Considering packaging is a great way to eat meat responsibly when other choices aren’t available for whatever reason. While I couldn’t find global or US statistics, the UK admits to producing 800,000 tons of meat packaging waste annually

Locally raised meat often comes from small farms, which is great for all the reasons listed above. It also is rarely packaged in the ‘styrofoam-meets-plastic-pad-meets-shrink-wrap’ combo we see everywhere at the grocery store. Because food is stored and distributed directly from farmer to consumer (or at least without thousands of miles of transportation and extensive passage of time), local farmers don’t need such extensive packaging to protect food on its journey to your table.

All our meat products from small farms come in a simple vacuum-sealed plastic envelope. It’s about 1/4 the amount of garbage. Your local farmer will often reuse egg containers, as well, to help reduce expenses as much as possible.

However, not everyone can afford to shop at their local farm, and many people face accessibility and transportation challenges. Fortunately, attendants at the butcher counters at many grocery stores are happy to wrap up purchases in plastic bags and paper, which is still less packaging than the styrofoam alternatives.

Finally, I’m thrilled to see more and more vacuum-sealed envelopes popping up at major grocery stores, so keep an eye out for those options sandwiched between the styrofoam trays. Although many meat purchases will continue to be wrapped in plastic, reducing the amount of plastic or choosing less environmentally harmful alternatives is helpful.

3. Blend quality meat with ground mushrooms.

Is giving up meat simply not an option in your home? Does your family reach for the bacon bits if you utter the words “Meatless Monday”? Don’t worry; you’ve still got tasty options.

Balance out the cost of higher quality ground meat and improve your diet by adding ground mushrooms to your tacos, burgers, and pasta sauces. The flavor is fantastic. The texture of mushrooms is similar enough to ground meat to trick even the pickiest teenager. And mushrooms bear numerous health benefits.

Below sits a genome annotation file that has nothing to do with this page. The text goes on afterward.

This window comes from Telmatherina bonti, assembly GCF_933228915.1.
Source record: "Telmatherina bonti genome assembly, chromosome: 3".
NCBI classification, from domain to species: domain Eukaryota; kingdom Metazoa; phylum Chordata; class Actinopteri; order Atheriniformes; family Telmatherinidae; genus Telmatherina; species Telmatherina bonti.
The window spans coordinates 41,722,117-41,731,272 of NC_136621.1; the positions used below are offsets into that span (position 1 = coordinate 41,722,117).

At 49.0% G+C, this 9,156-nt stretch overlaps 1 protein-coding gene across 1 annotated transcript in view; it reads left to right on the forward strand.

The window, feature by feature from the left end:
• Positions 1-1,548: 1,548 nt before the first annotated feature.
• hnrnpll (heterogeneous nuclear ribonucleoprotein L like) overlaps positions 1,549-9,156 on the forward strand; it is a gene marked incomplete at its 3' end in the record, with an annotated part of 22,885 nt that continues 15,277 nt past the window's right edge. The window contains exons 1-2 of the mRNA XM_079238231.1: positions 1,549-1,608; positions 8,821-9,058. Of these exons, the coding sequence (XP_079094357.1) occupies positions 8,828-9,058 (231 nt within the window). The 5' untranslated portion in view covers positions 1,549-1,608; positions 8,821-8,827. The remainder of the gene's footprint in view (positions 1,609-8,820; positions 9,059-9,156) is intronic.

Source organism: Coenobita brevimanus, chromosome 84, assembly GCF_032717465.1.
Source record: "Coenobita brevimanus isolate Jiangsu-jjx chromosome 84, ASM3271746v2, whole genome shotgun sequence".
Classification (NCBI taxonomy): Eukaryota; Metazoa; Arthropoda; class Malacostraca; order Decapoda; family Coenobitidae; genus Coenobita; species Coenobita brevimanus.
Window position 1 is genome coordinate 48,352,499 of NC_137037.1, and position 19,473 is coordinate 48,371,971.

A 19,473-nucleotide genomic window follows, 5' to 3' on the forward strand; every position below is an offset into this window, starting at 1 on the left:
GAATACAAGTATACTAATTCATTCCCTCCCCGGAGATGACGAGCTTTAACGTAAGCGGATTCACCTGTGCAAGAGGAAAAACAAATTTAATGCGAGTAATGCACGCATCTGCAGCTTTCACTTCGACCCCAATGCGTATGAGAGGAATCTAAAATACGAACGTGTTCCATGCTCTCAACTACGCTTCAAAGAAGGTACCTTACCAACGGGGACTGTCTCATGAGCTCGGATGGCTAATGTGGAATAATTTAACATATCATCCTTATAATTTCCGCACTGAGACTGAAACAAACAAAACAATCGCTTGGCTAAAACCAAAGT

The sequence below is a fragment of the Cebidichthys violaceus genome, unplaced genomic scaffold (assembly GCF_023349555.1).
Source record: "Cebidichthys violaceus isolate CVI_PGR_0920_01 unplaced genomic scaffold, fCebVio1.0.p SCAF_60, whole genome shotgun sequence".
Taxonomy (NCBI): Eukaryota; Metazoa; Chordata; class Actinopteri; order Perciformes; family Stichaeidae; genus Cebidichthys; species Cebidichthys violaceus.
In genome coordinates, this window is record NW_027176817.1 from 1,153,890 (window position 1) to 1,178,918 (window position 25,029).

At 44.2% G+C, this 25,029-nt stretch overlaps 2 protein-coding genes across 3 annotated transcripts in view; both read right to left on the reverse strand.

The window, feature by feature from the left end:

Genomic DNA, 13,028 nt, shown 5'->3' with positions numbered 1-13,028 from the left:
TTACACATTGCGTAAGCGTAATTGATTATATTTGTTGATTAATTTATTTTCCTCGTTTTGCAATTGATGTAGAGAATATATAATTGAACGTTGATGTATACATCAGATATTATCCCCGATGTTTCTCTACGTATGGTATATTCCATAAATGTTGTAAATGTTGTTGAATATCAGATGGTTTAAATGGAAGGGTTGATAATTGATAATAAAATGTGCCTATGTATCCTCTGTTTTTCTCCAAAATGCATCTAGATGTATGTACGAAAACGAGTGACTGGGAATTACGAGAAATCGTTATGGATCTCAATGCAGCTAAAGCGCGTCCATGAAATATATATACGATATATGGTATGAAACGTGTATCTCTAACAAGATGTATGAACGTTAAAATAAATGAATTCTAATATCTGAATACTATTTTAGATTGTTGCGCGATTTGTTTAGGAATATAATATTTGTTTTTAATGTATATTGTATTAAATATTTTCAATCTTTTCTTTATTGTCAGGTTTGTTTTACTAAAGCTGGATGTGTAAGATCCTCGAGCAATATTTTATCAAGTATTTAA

Additionally, mushrooms take a significantly smaller environmental toll on the planet than conventionally raised beef. According to the Mushroom Council, one pound of mushrooms requires 1.8 gallons of water to grow while it takes 1,847 gallons (or 15,400 liters) of water to raise one pound of beef.

In fairness, 94% of the water required for beef production is “green water” (i.e. rainfall) on the land where cattle are raised. This makes the statistic a little bit misleading when compared to other types of crops that require irrigated water for production. But regardless of the method for assessment, blending mushrooms with ground meat can offer a better environmental compromise for your diet without giving up meat and benefitting your health.

If you’re looking for some blended mushroom and ground beef recipes, check out my Spicy Beef and Shiitake Bahn Mi Tacos or my Beef and Oyster Mushroom Burger with Caramelized Onions and Goat Cheese. You might be surprised how delicious they are!

Image via Compost and Cava

4. Can you compost meat?

Meat doesn’t contaminate a compost pile. Like any other organic matter, it will decompose without issue in a properly managed composting facility. However, meat can create a composting mess due to smells and slow decomposition in a home compost bin, so many people opt to keep meat out of their bins at home to avoid any complications.

Some areas offer curbside compost pick-up services that transport your waste to an industrial facility, allowing you to toss meat products alongside those spoiled veggies. 

Our family uses CompostNow, a regional curbside industrial-grade compost pick-up service run by a team of food-hauling angels, bless them. We toss bones, lard and grease, cartilage, cheese, dairy, and eggs into our smell-proof bin, thus keeping them out of a landfill.